The findings highlighted positive aspects of each country’s implementation of the Convention against Torture and Other Cruel, Inhuman or Degrading Treatment or Punishment, as well as concerns and recommendations.
Botswana and the Death Penalty
The committee raised serious concerns over excessive and inhuman force concerning the use of the death penalty in Botswana.
One aspect of Botswanan policy deemed to be out of step with the Convention is the practice of not providing advance notice of execution to the individuals on death row or their families.
The Committee was further alarmed that hangings were used in executions and that the deceased were not handed over to family for burial.
The Committee urged Botswana to commute all death sentences and to establish a moratorium on the death penalty, with a view to abolishing it, while ensuring that detention conditions for condemned prisoners do not constitute cruel, inhuman or degrading treatment.
Moreover, The Committee expressed specific concerns that Botswana has yet to define torture as a specific offence and advises the establishment of a definition in line with convention guidelines.
Nicaragua’s Treatment of Detainees
The Committee has become concerned about the use of lethal force, arbitrary detentions, acts of torture and ill-treatment of protesters in Nicaragua, it said in a press release, specifically highlighting enforced disappearances by the National Police, plainclothes agents and other actors.
The Committee has urged Nicaragua to carry out prompt and independent investigations into these acts and provide appropriate redress to victims in order to comply with international safeguards.
It also requested that Nicaragua guarantee legal safeguards for all detainees, cease all political repression and violence against human rights defenders, journalists and political opposition leaders, and release those arbitrarily detained.
Alleged torture of Palestinian detainees
The Committee condemned causalities caused by the excessive use of force in Palestine. Particularly they condemn the use of lethal weapons by security forces and unidentified armed elements.
One especially noteworthy case highlighted, was the arrest, beating and killing, allegedly by Hebron preventative security forces, of Nizar Banat, in June 2021.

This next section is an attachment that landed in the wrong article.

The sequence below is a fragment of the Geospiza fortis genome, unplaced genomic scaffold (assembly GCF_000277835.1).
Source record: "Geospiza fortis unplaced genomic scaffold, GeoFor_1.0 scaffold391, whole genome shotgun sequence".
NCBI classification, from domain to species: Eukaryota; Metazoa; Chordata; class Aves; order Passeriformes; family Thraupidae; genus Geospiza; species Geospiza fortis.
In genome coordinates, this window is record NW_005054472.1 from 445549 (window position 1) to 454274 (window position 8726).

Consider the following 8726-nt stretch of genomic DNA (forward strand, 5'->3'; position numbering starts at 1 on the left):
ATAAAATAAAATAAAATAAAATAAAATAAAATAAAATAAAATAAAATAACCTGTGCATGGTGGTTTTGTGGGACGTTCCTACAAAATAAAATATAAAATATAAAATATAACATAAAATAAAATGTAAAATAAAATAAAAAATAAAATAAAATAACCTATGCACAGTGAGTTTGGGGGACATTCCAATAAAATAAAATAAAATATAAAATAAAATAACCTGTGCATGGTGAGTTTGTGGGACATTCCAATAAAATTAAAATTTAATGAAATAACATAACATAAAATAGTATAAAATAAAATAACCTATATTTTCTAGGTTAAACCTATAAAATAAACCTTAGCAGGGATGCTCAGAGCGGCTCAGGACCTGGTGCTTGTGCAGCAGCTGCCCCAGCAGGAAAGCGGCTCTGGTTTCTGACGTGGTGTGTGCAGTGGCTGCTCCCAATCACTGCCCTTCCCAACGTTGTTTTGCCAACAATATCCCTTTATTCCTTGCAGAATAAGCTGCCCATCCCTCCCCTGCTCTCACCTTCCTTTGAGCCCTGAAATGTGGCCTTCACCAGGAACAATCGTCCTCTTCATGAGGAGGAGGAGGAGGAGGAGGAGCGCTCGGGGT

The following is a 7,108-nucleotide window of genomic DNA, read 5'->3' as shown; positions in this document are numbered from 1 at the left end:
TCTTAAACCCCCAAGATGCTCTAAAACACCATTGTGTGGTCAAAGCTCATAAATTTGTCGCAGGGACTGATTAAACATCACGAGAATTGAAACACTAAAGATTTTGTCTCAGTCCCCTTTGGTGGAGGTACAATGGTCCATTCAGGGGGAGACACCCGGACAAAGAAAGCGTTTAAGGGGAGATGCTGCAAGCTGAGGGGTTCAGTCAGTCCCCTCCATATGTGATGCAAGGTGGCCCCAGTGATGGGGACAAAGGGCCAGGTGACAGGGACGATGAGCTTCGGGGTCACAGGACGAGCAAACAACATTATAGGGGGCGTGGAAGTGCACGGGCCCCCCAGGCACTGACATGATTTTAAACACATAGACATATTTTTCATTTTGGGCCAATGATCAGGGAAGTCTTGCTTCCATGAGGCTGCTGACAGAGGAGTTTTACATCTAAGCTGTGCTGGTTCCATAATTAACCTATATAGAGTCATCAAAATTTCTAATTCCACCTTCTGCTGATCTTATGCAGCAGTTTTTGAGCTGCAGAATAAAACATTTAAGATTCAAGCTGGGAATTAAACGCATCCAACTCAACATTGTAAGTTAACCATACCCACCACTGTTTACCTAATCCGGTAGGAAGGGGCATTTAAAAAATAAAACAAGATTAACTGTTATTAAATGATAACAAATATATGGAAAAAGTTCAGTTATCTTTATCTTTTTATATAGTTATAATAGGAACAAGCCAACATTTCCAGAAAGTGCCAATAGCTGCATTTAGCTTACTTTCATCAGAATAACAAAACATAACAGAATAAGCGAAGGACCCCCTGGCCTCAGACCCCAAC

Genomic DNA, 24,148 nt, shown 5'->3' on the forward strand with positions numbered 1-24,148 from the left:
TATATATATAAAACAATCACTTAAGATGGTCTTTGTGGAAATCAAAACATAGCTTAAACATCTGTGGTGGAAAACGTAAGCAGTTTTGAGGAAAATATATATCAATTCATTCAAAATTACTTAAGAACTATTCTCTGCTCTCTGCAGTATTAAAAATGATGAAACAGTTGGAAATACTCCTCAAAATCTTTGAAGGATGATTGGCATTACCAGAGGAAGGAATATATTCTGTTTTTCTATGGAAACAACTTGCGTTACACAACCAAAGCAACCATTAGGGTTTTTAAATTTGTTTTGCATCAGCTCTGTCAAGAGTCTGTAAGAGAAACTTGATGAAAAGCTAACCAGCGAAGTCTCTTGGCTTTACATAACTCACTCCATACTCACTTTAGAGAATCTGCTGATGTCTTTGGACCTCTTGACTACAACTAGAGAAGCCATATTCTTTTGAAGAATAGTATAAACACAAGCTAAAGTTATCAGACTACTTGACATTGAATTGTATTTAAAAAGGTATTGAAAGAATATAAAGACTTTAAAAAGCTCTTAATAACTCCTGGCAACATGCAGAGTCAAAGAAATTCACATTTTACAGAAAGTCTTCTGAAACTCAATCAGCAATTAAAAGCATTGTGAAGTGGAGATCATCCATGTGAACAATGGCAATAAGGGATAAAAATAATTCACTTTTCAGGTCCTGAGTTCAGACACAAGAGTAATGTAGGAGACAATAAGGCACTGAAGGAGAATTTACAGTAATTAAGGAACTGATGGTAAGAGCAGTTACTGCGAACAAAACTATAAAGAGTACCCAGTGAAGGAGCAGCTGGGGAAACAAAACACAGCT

In response to Mr. Banat’s case, the Committee has requested that the State of Palestine effectively investigate all allegations relating to the excessive use of force and ensure that all perpetrators are prosecuted and victims fully compensated.
It also recommended that the State party guarantee that all officers can be effectively identified at all times, to ensure individual accountability.
UAE abuses abroad
Concerning the involvement of the UAE in the on-going conflict in Yemen and its anti-terrorism efforts, the Committee expressed concerns over allegations of torture and ill-treatment by the State party’s regular armed forces, state security agencies, and related non-State armed groups.
The Committee placed a special onus on the investigation and prosecution of offences of torture and ill-treatment in these situations, and called for a viable pathway for victims to seek justice, redress and rehabilitation.
The Committee was also concerned about the continued practice of female genital mutilation in the UAE and the lack of legislation criminalizing it, it said.
It called upon the State party to strengthen its efforts to stamp out gender-based violence and harmful practices by introducing new legislation and awareness-raising campaigns.
The above findings, officially known as the Concluding Observations, are now available online on the session page.
The Committee will hold its next session from 31 October to 25 November to review Australia, Chad, El Salvador, Malawi, Somalia and Uganda.